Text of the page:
Is My Retirement Plan Taxable for Social Security and Medicare Purposes?
As an employer, you’re responsible for withholding payroll taxes from your employees’ paychecks. You might also deduct things like health insurance premiums, child support payments, and retirement contributions. Some deductions are taxable, so you’ll take them out of an employee’s paycheck after calculating their taxes. Other deductions are not taxable, so you will need to remove those amounts from your employees’ gross pay before calculating how much tax to withhold.
Generally, employee retirement contributions are exempt from federal income tax but are taxable for Social Security and Medicare purposes. Employer contributions are usually exempt from all taxes, including Social Security and Medicare.
There are exceptions, though. Roth 401(k) and Roth IRA plans are taxable to federal income tax. Your staff members might prefer a Roth 401(k) or Roth IRA because they won’t be taxed on withdrawals when they retire.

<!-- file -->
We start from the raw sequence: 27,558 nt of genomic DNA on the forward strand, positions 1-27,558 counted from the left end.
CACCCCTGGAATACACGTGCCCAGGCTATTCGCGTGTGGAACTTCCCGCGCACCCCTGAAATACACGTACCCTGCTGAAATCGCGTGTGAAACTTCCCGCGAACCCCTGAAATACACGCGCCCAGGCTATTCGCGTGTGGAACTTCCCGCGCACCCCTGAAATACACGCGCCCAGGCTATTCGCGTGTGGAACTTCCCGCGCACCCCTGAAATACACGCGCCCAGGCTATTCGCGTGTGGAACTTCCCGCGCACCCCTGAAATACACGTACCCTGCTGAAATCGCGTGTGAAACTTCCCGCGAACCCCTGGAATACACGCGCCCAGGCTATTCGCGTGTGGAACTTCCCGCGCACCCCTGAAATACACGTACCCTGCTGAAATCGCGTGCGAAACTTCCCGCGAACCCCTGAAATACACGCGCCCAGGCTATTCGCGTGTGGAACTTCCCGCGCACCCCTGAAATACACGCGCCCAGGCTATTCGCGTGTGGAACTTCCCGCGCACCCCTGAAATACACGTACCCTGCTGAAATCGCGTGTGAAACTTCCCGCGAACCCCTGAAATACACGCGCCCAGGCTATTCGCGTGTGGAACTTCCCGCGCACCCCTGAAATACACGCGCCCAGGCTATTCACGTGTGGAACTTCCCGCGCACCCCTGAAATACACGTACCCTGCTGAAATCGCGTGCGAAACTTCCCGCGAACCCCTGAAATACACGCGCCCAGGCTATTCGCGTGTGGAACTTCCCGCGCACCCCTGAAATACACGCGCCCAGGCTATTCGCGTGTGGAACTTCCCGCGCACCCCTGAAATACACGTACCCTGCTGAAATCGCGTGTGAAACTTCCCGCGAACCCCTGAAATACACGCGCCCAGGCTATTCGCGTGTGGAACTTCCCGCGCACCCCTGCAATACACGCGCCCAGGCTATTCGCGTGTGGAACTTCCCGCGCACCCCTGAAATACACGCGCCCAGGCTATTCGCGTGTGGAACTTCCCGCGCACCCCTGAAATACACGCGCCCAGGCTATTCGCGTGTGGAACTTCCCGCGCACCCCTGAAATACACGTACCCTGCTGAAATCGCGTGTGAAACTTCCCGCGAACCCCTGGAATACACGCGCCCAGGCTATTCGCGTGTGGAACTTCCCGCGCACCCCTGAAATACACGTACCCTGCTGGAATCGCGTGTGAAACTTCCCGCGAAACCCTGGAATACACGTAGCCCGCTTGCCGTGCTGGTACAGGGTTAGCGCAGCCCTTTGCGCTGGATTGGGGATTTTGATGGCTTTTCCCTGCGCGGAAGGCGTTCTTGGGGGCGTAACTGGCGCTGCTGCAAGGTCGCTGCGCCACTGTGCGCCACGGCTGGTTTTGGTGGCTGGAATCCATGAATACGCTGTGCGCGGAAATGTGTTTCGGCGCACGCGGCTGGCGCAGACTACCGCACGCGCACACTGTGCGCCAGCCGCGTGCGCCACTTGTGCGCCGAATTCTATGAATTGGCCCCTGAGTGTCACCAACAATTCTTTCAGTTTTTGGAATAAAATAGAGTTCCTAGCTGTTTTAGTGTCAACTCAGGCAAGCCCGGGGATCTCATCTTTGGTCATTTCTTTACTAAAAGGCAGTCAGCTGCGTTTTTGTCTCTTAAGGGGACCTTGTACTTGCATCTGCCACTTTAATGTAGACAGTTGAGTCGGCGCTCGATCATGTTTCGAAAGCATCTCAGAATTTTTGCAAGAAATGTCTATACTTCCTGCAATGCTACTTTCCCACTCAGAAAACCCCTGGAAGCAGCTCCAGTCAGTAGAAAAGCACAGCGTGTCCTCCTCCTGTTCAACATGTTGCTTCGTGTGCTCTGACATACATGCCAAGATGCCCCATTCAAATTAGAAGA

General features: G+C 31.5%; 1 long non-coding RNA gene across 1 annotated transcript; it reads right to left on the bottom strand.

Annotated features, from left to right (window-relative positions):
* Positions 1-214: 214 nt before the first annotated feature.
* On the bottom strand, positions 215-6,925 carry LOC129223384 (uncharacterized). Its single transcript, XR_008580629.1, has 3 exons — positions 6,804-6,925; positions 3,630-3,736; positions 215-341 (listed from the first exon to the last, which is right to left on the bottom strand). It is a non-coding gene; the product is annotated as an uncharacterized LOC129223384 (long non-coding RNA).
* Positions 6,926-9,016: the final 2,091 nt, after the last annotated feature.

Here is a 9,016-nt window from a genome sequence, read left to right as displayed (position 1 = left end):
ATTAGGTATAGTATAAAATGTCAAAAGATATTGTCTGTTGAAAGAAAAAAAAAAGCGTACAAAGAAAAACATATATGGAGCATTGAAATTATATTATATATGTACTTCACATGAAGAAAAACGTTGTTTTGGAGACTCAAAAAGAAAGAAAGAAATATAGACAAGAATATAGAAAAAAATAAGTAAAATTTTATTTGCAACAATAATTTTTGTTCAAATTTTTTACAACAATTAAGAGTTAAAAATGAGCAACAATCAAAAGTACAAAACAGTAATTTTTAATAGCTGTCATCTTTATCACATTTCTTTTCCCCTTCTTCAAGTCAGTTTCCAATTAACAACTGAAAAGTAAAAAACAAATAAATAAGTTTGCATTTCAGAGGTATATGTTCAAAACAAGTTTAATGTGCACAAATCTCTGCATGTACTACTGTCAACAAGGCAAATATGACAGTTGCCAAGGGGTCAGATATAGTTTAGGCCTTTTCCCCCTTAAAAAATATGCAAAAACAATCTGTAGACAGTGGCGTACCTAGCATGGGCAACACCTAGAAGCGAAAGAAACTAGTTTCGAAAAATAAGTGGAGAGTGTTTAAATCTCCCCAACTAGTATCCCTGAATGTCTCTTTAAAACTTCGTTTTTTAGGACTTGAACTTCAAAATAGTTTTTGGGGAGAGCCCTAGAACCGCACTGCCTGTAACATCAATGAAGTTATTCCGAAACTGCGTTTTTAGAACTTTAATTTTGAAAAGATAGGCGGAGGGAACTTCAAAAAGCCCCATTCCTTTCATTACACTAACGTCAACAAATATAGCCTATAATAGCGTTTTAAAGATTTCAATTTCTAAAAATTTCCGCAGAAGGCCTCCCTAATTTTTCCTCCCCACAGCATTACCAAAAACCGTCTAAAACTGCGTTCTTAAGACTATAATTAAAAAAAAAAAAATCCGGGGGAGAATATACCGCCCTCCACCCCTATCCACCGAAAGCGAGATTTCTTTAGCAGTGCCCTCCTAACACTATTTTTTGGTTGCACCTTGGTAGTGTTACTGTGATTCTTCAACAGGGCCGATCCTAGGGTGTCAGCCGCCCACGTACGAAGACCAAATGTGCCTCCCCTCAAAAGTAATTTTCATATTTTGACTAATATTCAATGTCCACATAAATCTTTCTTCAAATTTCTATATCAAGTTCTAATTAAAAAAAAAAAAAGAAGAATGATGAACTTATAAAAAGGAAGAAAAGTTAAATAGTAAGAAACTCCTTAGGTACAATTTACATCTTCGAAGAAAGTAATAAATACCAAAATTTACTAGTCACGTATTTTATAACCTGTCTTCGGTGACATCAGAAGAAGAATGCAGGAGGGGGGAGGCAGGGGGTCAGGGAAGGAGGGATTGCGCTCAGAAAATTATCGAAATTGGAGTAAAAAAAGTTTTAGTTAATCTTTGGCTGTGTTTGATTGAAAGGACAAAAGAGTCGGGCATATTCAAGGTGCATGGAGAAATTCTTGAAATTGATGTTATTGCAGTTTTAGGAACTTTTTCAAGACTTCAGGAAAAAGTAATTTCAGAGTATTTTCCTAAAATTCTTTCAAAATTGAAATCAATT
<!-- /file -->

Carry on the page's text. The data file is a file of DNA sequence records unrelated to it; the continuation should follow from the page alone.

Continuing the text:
Employee contributions made to any of these plans, however, are taxable to both Social Security and Medicare. To calculate your employee’s taxes, you’ll remove their contribution after calculating Social Security and Medicare, but before calculating the income tax withholding.
Employer contributions made to qualified retirement plans are exempt from all taxes.
For example, although employers cannot contribute to traditional IRAs, they can contribute to SIMPLE IRAs. SIMPLE plans are ideal for small businesses because employers can only establish them if they cannot sponsor another type. Any nonelective (2%) or matching contributions you make to an employee’s SIMPLE IRA are exempt from all taxes, including Social Security and Medicare.
Retirement plans are a great way to help your employees plan for their future. Learn more about establishing the right retirement plan for your small business.